Hundreds of people marched in Sokoto, northwestern Nigeria, to protest the arrest of two students following the murder of a Christian student accused of blasphemy, residents said.
Dozens of students from the Shehu Shagari School stoned Deborah Samuel on Thursday and then burned her body after reading a comment she posted on social media that was seen as offensive to the Prophet Muhammad.
Police say they have arrested two men and are looking for other suspects appearing in a video of the murder that has been circulating on social media.
In response, young Muslims took to the streets of Sokoto on Saturday morning to demand the release of the two detainees, residents said.
Some of the protesters went to the palace of Muhammad Sa’ad Abubakar, Sultan of Sokoto and the highest Islamic figure in Nigeria, who condemned the killing and demanded that the culprits be brought to justice.
“It was a riot (led by) a crowd of young men and women demanding the release of the two people arrested for the murder of the Christian student,” local resident Ibrahim Arkilla told AFP. from Sokoto.
“The crowd also demanded that the police end the hunt for those identified as having taken part in the murder,” he added.
“Security forces deployed to protect the palace asked the protesters to leave, but they got out of hand,” said Bube Ando, who lives near the palace.
“The police and soldiers threw tear gas canisters and fired into the air and managed to disperse the crowd,” he added, without specifying whether there were any injuries.
The angry mob then retreated to the city center where they attempted to loot Christian-owned shops, but were dispersed by law enforcement, according to another resident, Faruk Danhili.
A certain calm now reigns in the city, according to Faruk Danhili, but the situation remains tense and most of the streets are deserted.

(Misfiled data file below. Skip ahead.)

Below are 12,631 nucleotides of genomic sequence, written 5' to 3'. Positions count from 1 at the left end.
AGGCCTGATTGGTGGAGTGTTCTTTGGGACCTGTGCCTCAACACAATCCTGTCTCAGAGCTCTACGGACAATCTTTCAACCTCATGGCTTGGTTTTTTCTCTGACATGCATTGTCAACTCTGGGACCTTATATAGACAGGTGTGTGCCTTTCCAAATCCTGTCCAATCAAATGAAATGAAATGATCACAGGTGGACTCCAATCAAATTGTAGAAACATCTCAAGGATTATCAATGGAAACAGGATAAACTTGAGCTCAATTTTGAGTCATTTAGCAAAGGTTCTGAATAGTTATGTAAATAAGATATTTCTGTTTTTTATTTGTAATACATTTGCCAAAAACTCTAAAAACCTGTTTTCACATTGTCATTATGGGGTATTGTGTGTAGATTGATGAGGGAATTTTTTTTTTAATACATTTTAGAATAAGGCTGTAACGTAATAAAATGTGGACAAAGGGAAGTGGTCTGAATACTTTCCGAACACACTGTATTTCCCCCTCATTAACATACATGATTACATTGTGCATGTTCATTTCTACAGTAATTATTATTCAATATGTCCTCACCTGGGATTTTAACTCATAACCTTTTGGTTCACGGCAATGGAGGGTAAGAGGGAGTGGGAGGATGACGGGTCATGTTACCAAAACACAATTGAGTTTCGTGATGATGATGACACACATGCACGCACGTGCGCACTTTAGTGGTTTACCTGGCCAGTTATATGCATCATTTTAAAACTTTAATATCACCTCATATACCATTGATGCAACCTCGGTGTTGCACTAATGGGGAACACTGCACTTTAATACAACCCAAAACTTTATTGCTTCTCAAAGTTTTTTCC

Sokoto Governor Aminu Waziri Tambuwal urged protesters to return home and declared a curfew.
“Following the sad incident that took place at Shehu Shagari School on Thursday and the developments of the morning in the metropolis (of Sokoto), I declare, with immediate effect, a curfew for the next 24 hours,” he said in a statement. “Everyone must, please, in the interest of peace, go home.”
Nigeria’s President Muhammadu Buhari has “strongly condemned” the murder of Deborah Samuel, saying “no one has the right to take justice into their own hands”.
Nigeria, a giant of 215 million people divided almost evenly between a predominantly Muslim North and a predominantly Christian South, is one of the most religious countries in the world.
In Islam, blasphemy, especially against the Prophet, is punishable by death under Sharia law, introduced in 2000 in 12 northern Nigerian states.
Islamic courts, which operate alongside the state justice system, have already handed down death sentences for adultery, blasphemy or homosexuality, but no executions have taken place so far.
Melissa Galbraith is the World News reporter for Globe Live Media. She covers all the major events happening around the World. From Europe to Americas, from Asia to Antarctica, Melissa covers it all. Never miss another Major World Event by bookmarking her author page right here.